Kew BridgeKew Bridge is a bridge in London over the River Thames. The present bridge was designed by John Wolfe-Barry and opened in 1903.
Notes from small centenary display at Richmond Museum October 2003
Museum has an engraving by John Barnard Architect of the design for the first Kew Bridge, dedicated to the Prince of Wales and the Princess Dowager of Wales and dated 1759. He describes it as the “Bridge over the River of Thames from Kew in the County of Surry to the opposite shore in the County of Middlesex”.
The Prince of Wales took a lease on Kew House from 1731 and rebuilt the house using William Kent’s designs. His widow, Augusta, started the botanic gardens and created many of the garden buildings. She died in 1771 and her son, now George II moved in. Kew became the regular summer residence of the royal family.
The first bridge was inaugurated on 1 June 1759 by the Prince of Wales driving over it with his mother and a number of other royals. It was opened to the public 3 days later and such was the excitement that over 3,000 people crossed in one day. Tolls ranged from 1 penny for each pedestrian to 1shilling and sixpence for a coach and 4.
The first bridge was built by Robert Tunstall of Brentford who owned the ferry. An Act of Parliament was required to allow this to happen. It was constructed with two stone arches at each end and 7 timber arches in between. These proved costly to maintain and it only lasted 30 years.
In 1782 Robert Tunstall junior, son of the builder of the first bridge, obtained consent to replace the bridge and work began on 4 June 1783, the anniversary date of the first bridge opening to the public. The new bridge was designed by James Paine who had been responsible for Richmond Bridge in 1777. The cost was £16,500 which was raised by means of a tontine. (Subscribers take out an annuity during their lifetime and this is increase as each one dies until one is the winner??)
The second bridge was built alongside the first, to avoid hindrance to traffic during construction work, and this time was built entirely of stone. It was opened on 22 September 1789 by George III crossing with “a great concourse of carriages”. The tolls were a halfpenny per pedestrian and 6 pence for each horse. The bridge was sold by auction to Mr Robinson for £23,000 in 1819 and again in 1873, when it was purchased by a joint committee of the City of London Corporation and the Metropolitan Board of Works for £57,300.
(The exhibition includes a copy of a JMW Turner sketch of the second bridge from Brentford Ait c 1805/6 with barges on the left.)
The tollbooths were at the Brentford end of the bridge and were originally planned as rather grand little pavilions with Doric porticos. To same on the cost rather simpler Italianate booths were built instead of brick and stucco. Tolls were abolished on 8 February 1873 and a triumphal arch was built at the Brentford entrance to the bridge. The gates were removed and paraded on a brewer’s dray through Brentford ad around Kew Green.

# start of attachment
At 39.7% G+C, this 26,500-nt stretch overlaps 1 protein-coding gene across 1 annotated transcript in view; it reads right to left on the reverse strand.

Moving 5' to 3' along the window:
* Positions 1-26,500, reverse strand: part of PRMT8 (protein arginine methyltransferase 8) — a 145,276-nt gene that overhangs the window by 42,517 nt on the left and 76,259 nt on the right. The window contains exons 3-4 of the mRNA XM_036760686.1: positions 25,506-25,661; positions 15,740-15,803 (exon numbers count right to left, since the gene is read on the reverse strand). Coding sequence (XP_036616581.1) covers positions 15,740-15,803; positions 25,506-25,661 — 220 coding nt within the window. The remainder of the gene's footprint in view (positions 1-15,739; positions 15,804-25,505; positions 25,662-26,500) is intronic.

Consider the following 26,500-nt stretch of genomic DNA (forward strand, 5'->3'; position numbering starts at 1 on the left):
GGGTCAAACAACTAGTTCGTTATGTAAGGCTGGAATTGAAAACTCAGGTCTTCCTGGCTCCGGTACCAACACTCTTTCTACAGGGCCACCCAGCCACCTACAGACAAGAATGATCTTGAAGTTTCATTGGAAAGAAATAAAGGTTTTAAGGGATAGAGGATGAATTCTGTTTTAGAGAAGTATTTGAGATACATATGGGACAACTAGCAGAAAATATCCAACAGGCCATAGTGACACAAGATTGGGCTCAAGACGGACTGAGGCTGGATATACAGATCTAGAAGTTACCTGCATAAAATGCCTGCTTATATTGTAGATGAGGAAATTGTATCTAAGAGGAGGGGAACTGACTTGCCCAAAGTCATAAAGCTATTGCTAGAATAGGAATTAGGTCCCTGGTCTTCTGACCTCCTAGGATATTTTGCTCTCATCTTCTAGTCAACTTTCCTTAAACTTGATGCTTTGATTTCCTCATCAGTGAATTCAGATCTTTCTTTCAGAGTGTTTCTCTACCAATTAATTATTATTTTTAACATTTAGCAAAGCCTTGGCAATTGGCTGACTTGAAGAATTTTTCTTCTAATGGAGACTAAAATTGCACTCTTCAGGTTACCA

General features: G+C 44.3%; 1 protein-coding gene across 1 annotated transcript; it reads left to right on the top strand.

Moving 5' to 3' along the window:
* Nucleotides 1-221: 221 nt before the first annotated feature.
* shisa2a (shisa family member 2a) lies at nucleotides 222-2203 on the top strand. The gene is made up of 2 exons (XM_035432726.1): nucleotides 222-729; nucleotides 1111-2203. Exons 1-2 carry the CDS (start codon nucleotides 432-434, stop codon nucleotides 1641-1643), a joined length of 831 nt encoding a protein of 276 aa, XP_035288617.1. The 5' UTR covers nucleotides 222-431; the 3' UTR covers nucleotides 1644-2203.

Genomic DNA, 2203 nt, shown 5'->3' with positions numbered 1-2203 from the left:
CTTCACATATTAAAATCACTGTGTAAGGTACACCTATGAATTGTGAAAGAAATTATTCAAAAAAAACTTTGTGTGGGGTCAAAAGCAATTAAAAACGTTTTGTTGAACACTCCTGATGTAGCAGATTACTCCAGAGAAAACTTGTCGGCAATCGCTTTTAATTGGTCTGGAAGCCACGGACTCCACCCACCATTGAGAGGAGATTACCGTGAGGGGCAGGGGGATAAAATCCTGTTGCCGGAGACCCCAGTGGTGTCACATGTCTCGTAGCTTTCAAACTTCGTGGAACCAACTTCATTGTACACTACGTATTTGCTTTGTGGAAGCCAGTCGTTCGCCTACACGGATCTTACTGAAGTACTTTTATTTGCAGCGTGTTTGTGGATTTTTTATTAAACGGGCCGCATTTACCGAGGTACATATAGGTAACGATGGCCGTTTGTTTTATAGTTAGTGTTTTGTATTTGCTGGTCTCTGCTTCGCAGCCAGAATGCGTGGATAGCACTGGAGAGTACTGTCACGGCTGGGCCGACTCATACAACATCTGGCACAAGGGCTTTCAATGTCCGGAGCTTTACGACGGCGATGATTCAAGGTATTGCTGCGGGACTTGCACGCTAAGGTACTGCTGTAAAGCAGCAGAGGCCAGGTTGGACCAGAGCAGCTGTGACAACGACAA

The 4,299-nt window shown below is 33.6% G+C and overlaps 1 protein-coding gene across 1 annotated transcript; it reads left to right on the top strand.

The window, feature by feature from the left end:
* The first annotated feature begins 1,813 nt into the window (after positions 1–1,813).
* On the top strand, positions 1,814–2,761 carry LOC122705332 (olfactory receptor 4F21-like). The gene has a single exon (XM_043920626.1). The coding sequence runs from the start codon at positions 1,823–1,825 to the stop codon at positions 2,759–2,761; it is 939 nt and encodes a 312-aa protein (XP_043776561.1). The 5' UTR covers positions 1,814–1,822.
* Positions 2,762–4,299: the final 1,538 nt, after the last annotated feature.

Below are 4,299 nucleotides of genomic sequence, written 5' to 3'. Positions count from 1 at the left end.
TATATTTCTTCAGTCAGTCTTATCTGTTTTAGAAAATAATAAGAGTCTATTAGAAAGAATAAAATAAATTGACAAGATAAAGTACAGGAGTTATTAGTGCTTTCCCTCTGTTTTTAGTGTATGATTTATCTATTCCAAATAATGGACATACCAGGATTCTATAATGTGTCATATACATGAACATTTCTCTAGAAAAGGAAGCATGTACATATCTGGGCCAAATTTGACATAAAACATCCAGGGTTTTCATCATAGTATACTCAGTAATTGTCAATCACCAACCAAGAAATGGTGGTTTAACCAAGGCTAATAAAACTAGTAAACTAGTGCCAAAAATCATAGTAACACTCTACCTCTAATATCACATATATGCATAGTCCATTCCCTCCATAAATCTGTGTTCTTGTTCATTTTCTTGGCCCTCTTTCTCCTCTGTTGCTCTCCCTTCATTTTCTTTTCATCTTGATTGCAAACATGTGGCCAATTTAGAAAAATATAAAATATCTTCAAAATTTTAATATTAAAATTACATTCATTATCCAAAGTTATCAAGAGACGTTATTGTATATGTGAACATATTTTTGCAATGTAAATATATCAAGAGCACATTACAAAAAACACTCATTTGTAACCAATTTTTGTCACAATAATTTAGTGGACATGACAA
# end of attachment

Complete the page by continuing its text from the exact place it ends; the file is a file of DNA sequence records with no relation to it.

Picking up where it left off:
By the 1890s it was clear that the bridge could not really cope with the weight of traffic and in any case the approach was too narrow and steep on the Brentford side. Sir John Wolfe Barry, the engineer was invited to assess the bridge in 1892 and recommended building a new bridge rather than modifications to the second one. The Kew Bridge Act of 1898 paved the way and the third bridge was commissioned jointly by the Middlesex and Surrey County Councils at a cost of £250,000. The engineers were Barry and Cuthbert A Brereton and the building contractors Easton Gibbs and Son. The third bridge was 1,182 feet long, and the largest of its three arches has a span of 133 feet. The roadway is 56 feet wide (compared to 18 feet on the second bridge), and the pavements 9 feet 6 inches (compared to 3 feet 3 inches). It was built of granite from Cornwall.
A temporary wooden bridge was put in place upstream pf the second bridge before demolition during October to December 1899. The third bridge was completed for an official opening on 20 May 1903 by Edward VII and Alexandra who processed through Kensington, Hammersmith, Chiswick and Brentford on the way to the ceremony, returning via Mortlake and Barnes and crossing at Putney Bridge.
The centre of the bridge was provided with a tented pavilion 60 yards long and spanning its whole width. A special temporary balcony, projecting from this, was installed so that the crowds on the banks and on the water could see the royal visitors. The King laid the last coping stone with a silver trowel and declared the bridge open. He and the Queen were given a number of gifts including bouquets, a bound history of the bridge and various other commemorative items including a silver mounted prehistoric flint axe found during construction work, another axe with part of its haft remaining and a fine silver spirit level made in the shape of the bridge itself. Later the Mayor of Richmond presented a chair with the ladders in its back carved in the shape of the three bridges. The inhabitants of Brentford and Chiswick presented a 1721 silver tankard.
After the departure of the royals a huge party took place on the lawns at Kew Gardens and 1,000 children were entertained to tea in a marquee on Kew Green, an event hosted by Cuthbert Brereton.